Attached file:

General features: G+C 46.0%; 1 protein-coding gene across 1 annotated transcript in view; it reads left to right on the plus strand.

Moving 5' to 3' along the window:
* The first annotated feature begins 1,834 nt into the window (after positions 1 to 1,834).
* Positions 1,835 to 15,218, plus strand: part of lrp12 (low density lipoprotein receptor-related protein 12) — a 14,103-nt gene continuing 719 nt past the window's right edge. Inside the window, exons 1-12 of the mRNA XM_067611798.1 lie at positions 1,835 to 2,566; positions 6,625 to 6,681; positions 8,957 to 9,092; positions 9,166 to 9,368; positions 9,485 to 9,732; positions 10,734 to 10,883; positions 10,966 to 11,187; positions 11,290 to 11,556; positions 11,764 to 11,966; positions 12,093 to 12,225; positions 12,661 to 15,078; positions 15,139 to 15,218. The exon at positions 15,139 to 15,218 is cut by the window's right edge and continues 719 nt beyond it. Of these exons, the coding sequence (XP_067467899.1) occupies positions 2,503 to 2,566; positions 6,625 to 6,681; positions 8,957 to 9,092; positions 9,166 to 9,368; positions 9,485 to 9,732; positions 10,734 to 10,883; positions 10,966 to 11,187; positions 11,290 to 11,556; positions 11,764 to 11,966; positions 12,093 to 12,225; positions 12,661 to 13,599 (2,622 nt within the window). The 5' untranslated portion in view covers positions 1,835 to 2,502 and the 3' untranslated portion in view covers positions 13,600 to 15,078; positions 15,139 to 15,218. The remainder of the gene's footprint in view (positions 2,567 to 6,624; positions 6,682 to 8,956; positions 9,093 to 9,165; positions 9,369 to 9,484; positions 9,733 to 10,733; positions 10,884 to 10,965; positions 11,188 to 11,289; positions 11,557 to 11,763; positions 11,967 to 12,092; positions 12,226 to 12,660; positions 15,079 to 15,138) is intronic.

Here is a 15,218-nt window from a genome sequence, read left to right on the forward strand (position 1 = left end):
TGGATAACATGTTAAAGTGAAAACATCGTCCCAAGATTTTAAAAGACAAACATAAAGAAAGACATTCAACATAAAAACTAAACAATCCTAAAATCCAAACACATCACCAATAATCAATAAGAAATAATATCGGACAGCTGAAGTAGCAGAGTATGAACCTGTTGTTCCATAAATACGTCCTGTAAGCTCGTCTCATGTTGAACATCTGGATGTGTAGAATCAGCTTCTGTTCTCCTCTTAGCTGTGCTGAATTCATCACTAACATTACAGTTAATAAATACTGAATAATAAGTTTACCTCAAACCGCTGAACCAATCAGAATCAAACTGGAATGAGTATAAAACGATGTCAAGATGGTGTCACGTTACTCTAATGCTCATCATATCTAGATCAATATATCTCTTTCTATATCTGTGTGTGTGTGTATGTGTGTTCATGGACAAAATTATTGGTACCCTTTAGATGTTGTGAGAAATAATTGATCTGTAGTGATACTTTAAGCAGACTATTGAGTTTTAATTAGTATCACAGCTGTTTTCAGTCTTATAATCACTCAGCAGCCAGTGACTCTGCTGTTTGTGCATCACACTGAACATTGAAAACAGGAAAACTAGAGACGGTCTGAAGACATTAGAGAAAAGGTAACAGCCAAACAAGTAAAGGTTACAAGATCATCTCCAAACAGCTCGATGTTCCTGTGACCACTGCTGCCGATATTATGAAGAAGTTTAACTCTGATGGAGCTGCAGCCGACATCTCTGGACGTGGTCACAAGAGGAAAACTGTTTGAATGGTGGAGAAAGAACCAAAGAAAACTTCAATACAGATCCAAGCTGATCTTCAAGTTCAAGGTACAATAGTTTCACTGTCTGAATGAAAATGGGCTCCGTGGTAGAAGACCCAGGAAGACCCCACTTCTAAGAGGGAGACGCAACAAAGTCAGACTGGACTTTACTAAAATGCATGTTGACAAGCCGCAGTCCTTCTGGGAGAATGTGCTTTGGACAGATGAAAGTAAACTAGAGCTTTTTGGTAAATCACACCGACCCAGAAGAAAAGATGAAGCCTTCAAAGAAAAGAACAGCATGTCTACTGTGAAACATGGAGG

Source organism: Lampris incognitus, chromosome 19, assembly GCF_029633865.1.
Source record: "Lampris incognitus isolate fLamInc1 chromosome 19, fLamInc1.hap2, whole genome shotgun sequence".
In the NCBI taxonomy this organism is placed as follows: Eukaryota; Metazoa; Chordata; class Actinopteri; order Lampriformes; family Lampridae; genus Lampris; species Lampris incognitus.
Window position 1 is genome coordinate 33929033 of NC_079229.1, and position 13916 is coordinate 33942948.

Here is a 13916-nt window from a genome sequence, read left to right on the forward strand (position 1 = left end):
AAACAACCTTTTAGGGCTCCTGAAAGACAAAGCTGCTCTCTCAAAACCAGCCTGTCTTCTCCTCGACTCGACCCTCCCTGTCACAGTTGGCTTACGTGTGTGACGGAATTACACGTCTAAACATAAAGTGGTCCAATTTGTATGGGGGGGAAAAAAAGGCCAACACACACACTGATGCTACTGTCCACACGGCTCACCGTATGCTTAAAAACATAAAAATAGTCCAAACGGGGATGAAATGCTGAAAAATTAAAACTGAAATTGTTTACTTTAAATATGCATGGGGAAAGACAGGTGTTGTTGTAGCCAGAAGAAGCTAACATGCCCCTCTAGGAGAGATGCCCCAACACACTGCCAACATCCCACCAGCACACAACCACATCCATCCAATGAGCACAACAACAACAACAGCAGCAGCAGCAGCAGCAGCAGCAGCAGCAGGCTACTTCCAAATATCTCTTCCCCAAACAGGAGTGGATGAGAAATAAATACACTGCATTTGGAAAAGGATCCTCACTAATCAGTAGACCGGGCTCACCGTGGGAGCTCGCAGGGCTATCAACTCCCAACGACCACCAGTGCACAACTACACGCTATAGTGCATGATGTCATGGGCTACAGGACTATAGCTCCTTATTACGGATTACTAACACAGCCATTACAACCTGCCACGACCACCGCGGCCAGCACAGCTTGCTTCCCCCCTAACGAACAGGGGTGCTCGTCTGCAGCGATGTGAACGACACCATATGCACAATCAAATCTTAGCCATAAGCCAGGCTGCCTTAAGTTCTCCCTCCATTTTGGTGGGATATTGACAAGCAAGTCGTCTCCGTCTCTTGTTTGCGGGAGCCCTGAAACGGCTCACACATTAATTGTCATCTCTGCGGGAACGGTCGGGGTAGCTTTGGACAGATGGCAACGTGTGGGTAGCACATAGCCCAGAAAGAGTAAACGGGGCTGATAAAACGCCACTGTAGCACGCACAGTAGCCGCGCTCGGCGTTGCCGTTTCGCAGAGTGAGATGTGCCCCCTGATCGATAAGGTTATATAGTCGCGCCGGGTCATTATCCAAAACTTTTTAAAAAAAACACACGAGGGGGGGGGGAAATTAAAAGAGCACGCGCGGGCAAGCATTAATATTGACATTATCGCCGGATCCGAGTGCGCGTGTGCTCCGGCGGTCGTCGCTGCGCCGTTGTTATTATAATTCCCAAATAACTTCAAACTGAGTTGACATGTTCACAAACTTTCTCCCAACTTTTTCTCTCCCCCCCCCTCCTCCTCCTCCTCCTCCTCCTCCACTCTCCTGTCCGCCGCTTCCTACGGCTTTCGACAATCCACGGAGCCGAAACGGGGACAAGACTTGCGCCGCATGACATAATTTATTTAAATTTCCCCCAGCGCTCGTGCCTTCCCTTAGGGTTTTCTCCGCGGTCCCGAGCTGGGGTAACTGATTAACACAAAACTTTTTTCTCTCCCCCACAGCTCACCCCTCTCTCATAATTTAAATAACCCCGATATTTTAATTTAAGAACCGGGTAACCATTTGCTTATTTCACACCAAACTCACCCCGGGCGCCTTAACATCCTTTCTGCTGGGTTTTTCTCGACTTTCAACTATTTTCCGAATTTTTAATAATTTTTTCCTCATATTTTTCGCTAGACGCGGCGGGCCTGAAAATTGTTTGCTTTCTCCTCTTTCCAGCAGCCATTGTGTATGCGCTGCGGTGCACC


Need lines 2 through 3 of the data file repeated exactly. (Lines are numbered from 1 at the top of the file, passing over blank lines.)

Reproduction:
Moving 5' to 3' along the window:
* The first annotated feature begins 1,834 nt into the window (after positions 1 to 1,834).